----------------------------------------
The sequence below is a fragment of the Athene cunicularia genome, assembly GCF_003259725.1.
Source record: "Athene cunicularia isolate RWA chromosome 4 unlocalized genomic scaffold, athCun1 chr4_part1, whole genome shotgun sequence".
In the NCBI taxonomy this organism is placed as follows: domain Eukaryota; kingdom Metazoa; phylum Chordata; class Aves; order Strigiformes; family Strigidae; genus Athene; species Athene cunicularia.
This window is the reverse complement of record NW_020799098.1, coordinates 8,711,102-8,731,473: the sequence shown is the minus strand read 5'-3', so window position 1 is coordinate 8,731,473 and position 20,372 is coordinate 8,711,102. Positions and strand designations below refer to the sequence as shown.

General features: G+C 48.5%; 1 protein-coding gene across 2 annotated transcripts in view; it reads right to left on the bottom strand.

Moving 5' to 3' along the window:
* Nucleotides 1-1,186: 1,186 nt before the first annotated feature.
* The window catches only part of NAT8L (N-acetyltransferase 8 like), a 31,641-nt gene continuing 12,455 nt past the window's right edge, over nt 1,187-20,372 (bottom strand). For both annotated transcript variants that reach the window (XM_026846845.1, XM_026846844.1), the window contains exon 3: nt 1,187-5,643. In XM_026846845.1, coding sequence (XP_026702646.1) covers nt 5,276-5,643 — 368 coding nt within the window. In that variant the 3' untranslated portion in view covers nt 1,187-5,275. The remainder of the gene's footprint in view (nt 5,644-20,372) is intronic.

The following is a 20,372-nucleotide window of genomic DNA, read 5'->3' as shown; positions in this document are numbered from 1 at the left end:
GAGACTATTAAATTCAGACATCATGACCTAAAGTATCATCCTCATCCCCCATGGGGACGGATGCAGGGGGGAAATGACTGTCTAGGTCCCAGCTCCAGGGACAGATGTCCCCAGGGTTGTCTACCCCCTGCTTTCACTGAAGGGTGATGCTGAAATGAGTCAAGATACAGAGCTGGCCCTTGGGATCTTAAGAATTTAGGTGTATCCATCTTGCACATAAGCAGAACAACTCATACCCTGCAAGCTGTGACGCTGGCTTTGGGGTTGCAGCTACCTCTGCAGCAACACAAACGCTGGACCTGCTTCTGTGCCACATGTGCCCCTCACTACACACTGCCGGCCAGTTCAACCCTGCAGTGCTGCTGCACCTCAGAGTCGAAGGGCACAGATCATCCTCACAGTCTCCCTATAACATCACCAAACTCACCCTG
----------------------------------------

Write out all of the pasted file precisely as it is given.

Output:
The sequence below is a fragment of the Athene cunicularia genome, assembly GCF_003259725.1.
Source record: "Athene cunicularia isolate RWA chromosome 4 unlocalized genomic scaffold, athCun1 chr4_part1, whole genome shotgun sequence".
In the NCBI taxonomy this organism is placed as follows: domain Eukaryota; kingdom Metazoa; phylum Chordata; class Aves; order Strigiformes; family Strigidae; genus Athene; species Athene cunicularia.
This window is the reverse complement of record NW_020799098.1, coordinates 8,711,102-8,731,473: the sequence shown is the minus strand read 5'-3', so window position 1 is coordinate 8,731,473 and position 20,372 is coordinate 8,711,102. Positions and strand designations below refer to the sequence as shown.

General features: G+C 48.5%; 1 protein-coding gene across 2 annotated transcripts in view; it reads right to left on the bottom strand.

Moving 5' to 3' along the window:
* Nucleotides 1-1,186: 1,186 nt before the first annotated feature.
* The window catches only part of NAT8L (N-acetyltransferase 8 like), a 31,641-nt gene continuing 12,455 nt past the window's right edge, over nt 1,187-20,372 (bottom strand). For both annotated transcript variants that reach the window (XM_026846845.1, XM_026846844.1), the window contains exon 3: nt 1,187-5,643. In XM_026846845.1, coding sequence (XP_026702646.1) covers nt 5,276-5,643 — 368 coding nt within the window. In that variant the 3' untranslated portion in view covers nt 1,187-5,275. The remainder of the gene's footprint in view (nt 5,644-20,372) is intronic.

The following is a 20,372-nucleotide window of genomic DNA, read 5'->3' as shown; positions in this document are numbered from 1 at the left end:
GAGACTATTAAATTCAGACATCATGACCTAAAGTATCATCCTCATCCCCCATGGGGACGGATGCAGGGGGGAAATGACTGTCTAGGTCCCAGCTCCAGGGACAGATGTCCCCAGGGTTGTCTACCCCCTGCTTTCACTGAAGGGTGATGCTGAAATGAGTCAAGATACAGAGCTGGCCCTTGGGATCTTAAGAATTTAGGTGTATCCATCTTGCACATAAGCAGAACAACTCATACCCTGCAAGCTGTGACGCTGGCTTTGGGGTTGCAGCTACCTCTGCAGCAACACAAACGCTGGACCTGCTTCTGTGCCACATGTGCCCCTCACTACACACTGCCGGCCAGTTCAACCCTGCAGTGCTGCTGCACCTCAGAGTCGAAGGGCACAGATCATCCTCACAGTCTCCCTATAACATCACCAAACTCACCCTG